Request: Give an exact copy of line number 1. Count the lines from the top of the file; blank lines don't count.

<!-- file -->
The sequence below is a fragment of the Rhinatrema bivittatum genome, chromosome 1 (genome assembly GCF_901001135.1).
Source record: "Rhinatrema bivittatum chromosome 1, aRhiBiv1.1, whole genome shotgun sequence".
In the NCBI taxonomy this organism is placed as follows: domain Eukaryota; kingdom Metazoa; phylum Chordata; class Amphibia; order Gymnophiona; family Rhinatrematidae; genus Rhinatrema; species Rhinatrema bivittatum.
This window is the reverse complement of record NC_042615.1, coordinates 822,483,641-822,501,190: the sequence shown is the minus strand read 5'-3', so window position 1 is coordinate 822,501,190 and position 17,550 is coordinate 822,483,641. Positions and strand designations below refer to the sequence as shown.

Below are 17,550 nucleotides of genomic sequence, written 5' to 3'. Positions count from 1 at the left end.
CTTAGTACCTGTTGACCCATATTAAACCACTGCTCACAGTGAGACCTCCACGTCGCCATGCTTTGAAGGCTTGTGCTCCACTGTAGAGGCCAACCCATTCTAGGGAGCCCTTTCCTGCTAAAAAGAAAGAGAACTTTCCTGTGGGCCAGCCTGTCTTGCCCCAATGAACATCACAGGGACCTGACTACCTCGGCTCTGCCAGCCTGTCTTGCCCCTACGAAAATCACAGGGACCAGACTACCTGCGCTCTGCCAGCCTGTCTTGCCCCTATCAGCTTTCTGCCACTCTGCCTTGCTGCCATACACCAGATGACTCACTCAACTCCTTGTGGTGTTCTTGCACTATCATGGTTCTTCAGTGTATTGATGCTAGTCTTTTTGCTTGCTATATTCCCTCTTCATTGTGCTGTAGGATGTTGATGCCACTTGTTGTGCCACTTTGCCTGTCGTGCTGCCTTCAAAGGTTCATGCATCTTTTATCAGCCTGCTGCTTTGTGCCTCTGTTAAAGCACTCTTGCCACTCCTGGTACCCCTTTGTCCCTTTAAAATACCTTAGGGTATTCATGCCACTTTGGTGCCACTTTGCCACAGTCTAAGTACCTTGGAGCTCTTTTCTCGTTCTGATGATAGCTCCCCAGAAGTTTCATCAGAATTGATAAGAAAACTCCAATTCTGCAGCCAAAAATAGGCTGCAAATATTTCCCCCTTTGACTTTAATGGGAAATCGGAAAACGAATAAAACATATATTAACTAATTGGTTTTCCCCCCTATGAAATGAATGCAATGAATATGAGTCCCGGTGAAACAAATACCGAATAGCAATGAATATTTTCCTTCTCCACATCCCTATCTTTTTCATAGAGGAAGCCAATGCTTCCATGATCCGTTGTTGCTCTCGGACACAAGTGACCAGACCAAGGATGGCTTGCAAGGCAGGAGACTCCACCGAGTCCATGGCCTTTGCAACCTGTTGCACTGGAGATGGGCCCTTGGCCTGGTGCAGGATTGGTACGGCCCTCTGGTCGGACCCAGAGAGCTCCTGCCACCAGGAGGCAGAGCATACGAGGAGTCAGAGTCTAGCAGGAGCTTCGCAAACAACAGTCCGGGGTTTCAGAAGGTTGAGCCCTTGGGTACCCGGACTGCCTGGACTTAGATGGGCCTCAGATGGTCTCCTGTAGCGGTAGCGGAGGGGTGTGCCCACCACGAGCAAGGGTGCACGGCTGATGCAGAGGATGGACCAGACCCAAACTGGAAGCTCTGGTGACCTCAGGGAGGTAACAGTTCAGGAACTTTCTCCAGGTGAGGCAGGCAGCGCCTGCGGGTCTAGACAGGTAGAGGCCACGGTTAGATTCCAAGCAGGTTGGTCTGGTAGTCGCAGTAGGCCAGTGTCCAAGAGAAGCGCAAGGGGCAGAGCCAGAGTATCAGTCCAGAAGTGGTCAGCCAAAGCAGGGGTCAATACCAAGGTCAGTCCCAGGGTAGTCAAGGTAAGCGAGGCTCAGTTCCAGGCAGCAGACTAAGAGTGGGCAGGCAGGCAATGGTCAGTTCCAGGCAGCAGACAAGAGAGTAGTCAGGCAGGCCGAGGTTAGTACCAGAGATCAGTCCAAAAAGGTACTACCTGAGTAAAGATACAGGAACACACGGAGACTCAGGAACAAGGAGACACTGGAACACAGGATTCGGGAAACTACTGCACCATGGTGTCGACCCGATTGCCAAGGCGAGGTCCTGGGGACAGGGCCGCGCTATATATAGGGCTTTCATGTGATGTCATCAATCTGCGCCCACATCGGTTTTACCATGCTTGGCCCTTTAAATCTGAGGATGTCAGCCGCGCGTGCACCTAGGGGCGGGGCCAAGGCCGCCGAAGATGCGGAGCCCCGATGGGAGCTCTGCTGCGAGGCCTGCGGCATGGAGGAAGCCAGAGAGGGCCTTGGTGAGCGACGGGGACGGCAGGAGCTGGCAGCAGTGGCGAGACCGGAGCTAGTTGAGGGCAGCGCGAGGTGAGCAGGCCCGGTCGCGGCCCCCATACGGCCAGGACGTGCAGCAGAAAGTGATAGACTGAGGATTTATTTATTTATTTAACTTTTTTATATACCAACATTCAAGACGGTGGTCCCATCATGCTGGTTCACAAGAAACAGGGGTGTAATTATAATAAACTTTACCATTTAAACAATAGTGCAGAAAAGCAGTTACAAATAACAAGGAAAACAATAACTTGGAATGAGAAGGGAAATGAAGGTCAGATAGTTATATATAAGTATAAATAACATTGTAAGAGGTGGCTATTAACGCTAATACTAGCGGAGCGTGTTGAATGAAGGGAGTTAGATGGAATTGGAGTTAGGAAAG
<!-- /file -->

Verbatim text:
The sequence below is a fragment of the Rhinatrema bivittatum genome, chromosome 1 (genome assembly GCF_901001135.1).